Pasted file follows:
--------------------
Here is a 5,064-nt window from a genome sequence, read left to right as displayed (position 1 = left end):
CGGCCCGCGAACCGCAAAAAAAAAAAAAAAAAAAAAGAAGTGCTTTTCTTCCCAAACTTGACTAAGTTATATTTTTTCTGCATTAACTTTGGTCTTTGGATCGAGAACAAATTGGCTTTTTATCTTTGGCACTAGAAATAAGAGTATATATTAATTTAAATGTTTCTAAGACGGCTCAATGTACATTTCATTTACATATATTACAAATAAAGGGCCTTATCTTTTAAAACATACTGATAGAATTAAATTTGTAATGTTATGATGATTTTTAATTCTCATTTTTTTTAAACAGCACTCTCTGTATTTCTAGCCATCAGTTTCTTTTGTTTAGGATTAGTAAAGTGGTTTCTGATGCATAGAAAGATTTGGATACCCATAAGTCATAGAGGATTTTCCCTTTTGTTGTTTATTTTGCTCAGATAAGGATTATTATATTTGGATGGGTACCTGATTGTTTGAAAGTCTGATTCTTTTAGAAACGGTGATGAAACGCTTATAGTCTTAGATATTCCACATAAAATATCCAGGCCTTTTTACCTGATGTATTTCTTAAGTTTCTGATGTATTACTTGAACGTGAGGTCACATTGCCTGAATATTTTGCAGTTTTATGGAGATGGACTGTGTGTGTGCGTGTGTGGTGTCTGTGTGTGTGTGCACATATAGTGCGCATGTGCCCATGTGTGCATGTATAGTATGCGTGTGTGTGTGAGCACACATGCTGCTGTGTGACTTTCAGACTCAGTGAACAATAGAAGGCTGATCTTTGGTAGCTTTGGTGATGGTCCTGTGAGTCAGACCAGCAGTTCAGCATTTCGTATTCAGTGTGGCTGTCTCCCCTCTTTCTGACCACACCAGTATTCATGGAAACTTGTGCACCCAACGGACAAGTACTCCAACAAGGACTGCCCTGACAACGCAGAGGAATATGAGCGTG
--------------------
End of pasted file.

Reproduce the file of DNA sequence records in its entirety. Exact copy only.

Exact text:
Here is a 5,064-nt window from a genome sequence, read left to right as displayed (position 1 = left end):
CGGCCCGCGAACCGCAAAAAAAAAAAAAAAAAAAAAGAAGTGCTTTTCTTCCCAAACTTGACTAAGTTATATTTTTTCTGCATTAACTTTGGTCTTTGGATCGAGAACAAATTGGCTTTTTATCTTTGGCACTAGAAATAAGAGTATATATTAATTTAAATGTTTCTAAGACGGCTCAATGTACATTTCATTTACATATATTACAAATAAAGGGCCTTATCTTTTAAAACATACTGATAGAATTAAATTTGTAATGTTATGATGATTTTTAATTCTCATTTTTTTTAAACAGCACTCTCTGTATTTCTAGCCATCAGTTTCTTTTGTTTAGGATTAGTAAAGTGGTTTCTGATGCATAGAAAGATTTGGATACCCATAAGTCATAGAGGATTTTCCCTTTTGTTGTTTATTTTGCTCAGATAAGGATTATTATATTTGGATGGGTACCTGATTGTTTGAAAGTCTGATTCTTTTAGAAACGGTGATGAAACGCTTATAGTCTTAGATATTCCACATAAAATATCCAGGCCTTTTTACCTGATGTATTTCTTAAGTTTCTGATGTATTACTTGAACGTGAGGTCACATTGCCTGAATATTTTGCAGTTTTATGGAGATGGACTGTGTGTGTGCGTGTGTGGTGTCTGTGTGTGTGTGCACATATAGTGCGCATGTGCCCATGTGTGCATGTATAGTATGCGTGTGTGTGTGAGCACACATGCTGCTGTGTGACTTTCAGACTCAGTGAACAATAGAAGGCTGATCTTTGGTAGCTTTGGTGATGGTCCTGTGAGTCAGACCAGCAGTTCAGCATTTCGTATTCAGTGTGGCTGTCTCCCCTCTTTCTGACCACACCAGTATTCATGGAAACTTGTGCACCCAACGGACAAGTACTCCAACAAGGACTGCCCTGACAACGCAGAGGAATATGAGCGTG